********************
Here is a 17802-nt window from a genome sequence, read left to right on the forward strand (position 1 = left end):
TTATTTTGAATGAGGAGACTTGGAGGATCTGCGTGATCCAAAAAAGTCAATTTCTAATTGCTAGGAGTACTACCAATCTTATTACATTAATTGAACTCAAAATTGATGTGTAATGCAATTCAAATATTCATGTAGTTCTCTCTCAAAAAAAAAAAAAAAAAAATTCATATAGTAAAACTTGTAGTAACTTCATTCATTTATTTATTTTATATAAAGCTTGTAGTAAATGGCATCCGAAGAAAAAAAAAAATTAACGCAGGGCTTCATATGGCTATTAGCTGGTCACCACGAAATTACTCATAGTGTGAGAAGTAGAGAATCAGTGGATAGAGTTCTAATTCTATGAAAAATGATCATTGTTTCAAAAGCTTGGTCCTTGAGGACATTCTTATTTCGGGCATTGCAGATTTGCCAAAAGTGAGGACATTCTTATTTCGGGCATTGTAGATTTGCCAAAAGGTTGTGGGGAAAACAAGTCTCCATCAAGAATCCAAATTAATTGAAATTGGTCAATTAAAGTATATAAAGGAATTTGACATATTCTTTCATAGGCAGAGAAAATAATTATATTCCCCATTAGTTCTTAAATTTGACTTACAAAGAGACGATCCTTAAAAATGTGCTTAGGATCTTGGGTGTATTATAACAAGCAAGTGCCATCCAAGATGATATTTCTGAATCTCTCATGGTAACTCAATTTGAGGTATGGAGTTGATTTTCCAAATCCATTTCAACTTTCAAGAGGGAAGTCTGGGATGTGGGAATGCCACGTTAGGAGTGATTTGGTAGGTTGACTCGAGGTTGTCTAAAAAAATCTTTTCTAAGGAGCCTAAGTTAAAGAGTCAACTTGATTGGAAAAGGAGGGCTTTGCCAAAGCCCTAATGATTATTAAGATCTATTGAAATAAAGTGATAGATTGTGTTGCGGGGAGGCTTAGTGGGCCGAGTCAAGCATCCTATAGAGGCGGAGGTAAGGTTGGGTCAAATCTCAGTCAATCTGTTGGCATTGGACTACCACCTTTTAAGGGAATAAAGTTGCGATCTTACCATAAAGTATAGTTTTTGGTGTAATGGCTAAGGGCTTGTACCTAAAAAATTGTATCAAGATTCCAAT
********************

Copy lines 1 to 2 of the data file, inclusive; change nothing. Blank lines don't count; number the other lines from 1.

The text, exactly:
Here is a 17802-nt window from a genome sequence, read left to right on the forward strand (position 1 = left end):
TTATTTTGAATGAGGAGACTTGGAGGATCTGCGTGATCCAAAAAAGTCAATTTCTAATTGCTAGGAGTACTACCAATCTTATTACATTAATTGAACTCAAAATTGATGTGTAATGCAATTCAAATATTCATGTAGTTCTCTCTCAAAAAAAAAAAAAAAAAAATTCATATAGTAAAACTTGTAGTAACTTCATTCATTTATTTATTTTATATAAAGCTTGTAGTAAATGGCATCCGAAGAAAAAAAAAAATTAACGCAGGGCTTCATATGGCTATTAGCTGGTCACCACGAAATTACTCATAGTGTGAGAAGTAGAGAATCAGTGGATAGAGTTCTAATTCTATGAAAAATGATCATTGTTTCAAAAGCTTGGTCCTTGAGGACATTCTTATTTCGGGCATTGCAGATTTGCCAAAAGTGAGGACATTCTTATTTCGGGCATTGTAGATTTGCCAAAAGGTTGTGGGGAAAACAAGTCTCCATCAAGAATCCAAATTAATTGAAATTGGTCAATTAAAGTATATAAAGGAATTTGACATATTCTTTCATAGGCAGAGAAAATAATTATATTCCCCATTAGTTCTTAAATTTGACTTACAAAGAGACGATCCTTAAAAATGTGCTTAGGATCTTGGGTGTATTATAACAAGCAAGTGCCATCCAAGATGATATTTCTGAATCTCTCATGGTAACTCAATTTGAGGTATGGAGTTGATTTTCCAAATCCATTTCAACTTTCAAGAGGGAAGTCTGGGATGTGGGAATGCCACGTTAGGAGTGATTTGGTAGGTTGACTCGAGGTTGTCTAAAAAAATCTTTTCTAAGGAGCCTAAGTTAAAGAGTCAACTTGATTGGAAAAGGAGGGCTTTGCCAAAGCCCTAATGATTATTAAGATCTATTGAAATAAAGTGATAGATTGTGTTGCGGGGAGGCTTAGTGGGCCGAGTCAAGCATCCTATAGAGGCGGAGGTAAGGTTGGGTCAAATCTCAGTCAATCTGTTGGCATTGGACTACCACCTTTTAAGGGAATAAAGTTGCGATCTTACCATAAAGTATAGTTTTTGGTGTAATGGCTAAGGGCTTGTACCTAAAAAATTGTATCAAGATTCCAAT